Last edited by hillyman; 05-07-02 at 05:25 PM.
    The mountains are callung and I must go

  15. #15
    sandcruiser thbirks's Avatar
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    Here's something to consider. As you ride the weight of the rider deforms the tire at the contact patch. How do you compensate for this? If you're just measuring the diameter by running the tire out unweighted are you getting an accurate measurement?

    Oh, I don't use a computer. I enjoy the qualitative aspects of cycling more than the quantative ones.
    "only on a BIKE"

  16. #16
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    Hillyman was right... yes, there is a slight difference because we all ride slightly different courses, eg I tend to zigzag more than others when balancing the rather large bars. When I travelled with a group through Czech & Slovak Republic, I'd call myself the small zigzagger while another guy, Dan from Sweden was the big zigzagger.. no wonder, as he was able to climb nearly every hill with his single-speed bike, but only when he used half of the road to get there...

    There is not really that much of a difference in circumference of a weighted bike and an unweighted bike, but to get it right, I straddle the bike and press down the handlebars heavily so as to 'mimick' a loaded bike.. Since you're mostly riding without luggage, there won't be a lot of pressure on the front tube where the computer sensor is mounted...
    See, everything is solved.. I may be more obsessive than others about getting things right, but there's only so much you can do..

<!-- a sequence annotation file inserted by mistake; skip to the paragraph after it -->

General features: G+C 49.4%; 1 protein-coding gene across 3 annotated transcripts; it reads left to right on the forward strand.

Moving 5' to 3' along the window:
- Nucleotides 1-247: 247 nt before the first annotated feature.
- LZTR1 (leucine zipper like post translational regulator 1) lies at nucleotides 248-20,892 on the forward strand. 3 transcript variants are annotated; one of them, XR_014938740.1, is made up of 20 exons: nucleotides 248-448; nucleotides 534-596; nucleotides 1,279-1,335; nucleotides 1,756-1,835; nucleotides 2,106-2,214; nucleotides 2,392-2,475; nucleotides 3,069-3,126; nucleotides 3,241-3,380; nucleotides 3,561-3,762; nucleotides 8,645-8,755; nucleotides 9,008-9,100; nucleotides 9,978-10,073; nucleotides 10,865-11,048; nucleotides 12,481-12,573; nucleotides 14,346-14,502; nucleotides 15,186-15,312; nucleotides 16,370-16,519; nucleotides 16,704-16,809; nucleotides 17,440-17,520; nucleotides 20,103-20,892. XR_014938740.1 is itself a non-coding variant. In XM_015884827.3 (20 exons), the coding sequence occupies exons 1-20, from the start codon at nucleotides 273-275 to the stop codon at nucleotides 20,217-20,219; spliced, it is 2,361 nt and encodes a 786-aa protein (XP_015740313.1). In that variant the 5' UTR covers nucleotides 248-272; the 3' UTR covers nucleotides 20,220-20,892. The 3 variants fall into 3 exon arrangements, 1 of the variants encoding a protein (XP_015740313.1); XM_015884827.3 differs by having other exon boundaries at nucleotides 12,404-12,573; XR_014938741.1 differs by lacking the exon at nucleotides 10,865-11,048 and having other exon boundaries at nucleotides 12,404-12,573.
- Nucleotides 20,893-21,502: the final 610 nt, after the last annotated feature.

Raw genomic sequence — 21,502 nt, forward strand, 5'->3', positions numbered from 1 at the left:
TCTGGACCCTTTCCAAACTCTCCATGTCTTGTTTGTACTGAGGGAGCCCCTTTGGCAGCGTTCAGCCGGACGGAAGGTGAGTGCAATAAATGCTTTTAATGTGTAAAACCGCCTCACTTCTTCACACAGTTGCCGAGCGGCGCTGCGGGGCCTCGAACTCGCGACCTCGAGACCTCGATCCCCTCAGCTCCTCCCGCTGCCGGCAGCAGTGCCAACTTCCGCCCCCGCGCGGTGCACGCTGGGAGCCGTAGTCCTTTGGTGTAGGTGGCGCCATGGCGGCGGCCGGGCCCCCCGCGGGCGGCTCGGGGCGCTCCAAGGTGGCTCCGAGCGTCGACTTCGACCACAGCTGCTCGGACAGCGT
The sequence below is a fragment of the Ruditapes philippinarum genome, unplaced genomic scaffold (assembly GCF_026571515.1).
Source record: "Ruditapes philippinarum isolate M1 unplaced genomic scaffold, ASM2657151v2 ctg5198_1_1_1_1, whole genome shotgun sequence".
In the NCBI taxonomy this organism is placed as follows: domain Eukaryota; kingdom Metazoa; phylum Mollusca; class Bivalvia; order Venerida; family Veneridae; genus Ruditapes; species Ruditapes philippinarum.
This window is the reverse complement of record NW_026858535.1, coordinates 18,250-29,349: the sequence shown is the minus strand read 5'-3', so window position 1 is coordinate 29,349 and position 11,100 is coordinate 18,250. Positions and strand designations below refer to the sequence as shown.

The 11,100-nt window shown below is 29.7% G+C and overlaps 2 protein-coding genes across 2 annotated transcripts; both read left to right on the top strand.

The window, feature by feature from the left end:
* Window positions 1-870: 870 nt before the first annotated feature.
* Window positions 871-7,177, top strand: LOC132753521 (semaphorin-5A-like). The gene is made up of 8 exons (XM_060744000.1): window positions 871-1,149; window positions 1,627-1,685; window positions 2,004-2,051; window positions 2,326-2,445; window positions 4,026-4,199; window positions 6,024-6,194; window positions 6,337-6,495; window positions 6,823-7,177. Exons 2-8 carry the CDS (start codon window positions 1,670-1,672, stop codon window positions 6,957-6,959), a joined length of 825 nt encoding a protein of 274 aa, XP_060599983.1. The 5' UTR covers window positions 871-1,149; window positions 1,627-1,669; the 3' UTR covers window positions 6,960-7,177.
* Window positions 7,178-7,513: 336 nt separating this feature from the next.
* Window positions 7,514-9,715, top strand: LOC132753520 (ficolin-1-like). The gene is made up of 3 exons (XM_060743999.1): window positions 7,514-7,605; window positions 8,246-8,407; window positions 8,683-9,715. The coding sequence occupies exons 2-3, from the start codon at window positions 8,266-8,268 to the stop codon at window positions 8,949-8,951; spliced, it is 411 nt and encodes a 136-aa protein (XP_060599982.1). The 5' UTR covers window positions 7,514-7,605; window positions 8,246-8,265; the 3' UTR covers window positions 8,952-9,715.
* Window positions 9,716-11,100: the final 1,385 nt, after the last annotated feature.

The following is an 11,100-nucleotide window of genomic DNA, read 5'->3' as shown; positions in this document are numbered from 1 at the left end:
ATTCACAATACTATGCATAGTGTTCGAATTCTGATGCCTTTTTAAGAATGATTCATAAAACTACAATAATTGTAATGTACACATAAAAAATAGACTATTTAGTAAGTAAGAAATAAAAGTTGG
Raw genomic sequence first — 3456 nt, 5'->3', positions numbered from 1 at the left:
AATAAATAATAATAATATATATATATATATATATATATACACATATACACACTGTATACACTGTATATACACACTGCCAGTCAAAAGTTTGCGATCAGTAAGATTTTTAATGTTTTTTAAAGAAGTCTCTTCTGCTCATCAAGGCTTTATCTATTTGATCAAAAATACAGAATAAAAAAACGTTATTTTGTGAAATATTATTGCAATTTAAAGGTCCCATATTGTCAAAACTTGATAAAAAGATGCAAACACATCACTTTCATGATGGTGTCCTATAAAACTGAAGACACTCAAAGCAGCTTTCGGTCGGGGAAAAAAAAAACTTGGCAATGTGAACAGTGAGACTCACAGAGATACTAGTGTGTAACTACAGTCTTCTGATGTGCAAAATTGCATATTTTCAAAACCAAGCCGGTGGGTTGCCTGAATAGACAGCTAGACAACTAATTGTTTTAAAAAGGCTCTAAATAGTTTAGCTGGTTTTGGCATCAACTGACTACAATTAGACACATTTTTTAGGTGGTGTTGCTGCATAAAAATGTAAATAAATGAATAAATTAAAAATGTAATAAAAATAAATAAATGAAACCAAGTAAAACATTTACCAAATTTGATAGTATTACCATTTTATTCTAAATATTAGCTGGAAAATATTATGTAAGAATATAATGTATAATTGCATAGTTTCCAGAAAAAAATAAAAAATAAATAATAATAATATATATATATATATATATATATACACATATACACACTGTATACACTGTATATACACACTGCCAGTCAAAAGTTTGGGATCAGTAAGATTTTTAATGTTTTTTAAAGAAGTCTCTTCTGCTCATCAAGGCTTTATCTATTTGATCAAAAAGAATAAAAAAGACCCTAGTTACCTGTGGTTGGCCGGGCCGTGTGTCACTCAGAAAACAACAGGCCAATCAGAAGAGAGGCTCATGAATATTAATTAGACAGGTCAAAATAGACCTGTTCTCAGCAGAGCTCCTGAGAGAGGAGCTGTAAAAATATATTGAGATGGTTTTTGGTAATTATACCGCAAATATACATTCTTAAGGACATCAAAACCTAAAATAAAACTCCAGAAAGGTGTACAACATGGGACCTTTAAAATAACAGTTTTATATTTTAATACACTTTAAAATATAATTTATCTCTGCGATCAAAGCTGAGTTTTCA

Of course I could try hanging full & heavy pannirers on the bike, but 80% of the rides I take with that bike are done unloaded. And these are the rides where it matters to have a correct distance if you want to be able to follow instructions..

    Ivana, still amazed at a difference of 10 kilometers (my total 122 K, his 132 K) between 2 riders who rode the very same distance...ok, it was only 9 since he came to my place first..
    vehicular cyclist : commuter - tourist - randonneur

  17. #17
    Donating member Richard D's Avatar
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    I simply used the guide size from the manual, and roughly checked it against old milestones.

    Do you re-calibrate to take account of tyre wear

    Richard
    Currently riding an MTB with a split personality - commuting, touring, riding for the sake of riding, on or off road :)

  18. #18
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    No, of course not.. but I do recalibrate when buying a new tyre, especially when it's a different brand as tyre sizes vary enormously from one brand to another.

    Ivana, owning a 20mm tyre that is advertized to be 25mm.
    vehicular cyclist : commuter - tourist - randonneur

  19. #19
    Formerly Known as Newbie Juha's Avatar
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    Count me in, I'm a calibratin' geek. But not to the extent that I would re-calibrate every two weeks or so. I check it when I change tyres.

    --J
    To err is human. To moo is bovine.

    Who is this General Failure anyway, and why is he reading my drive?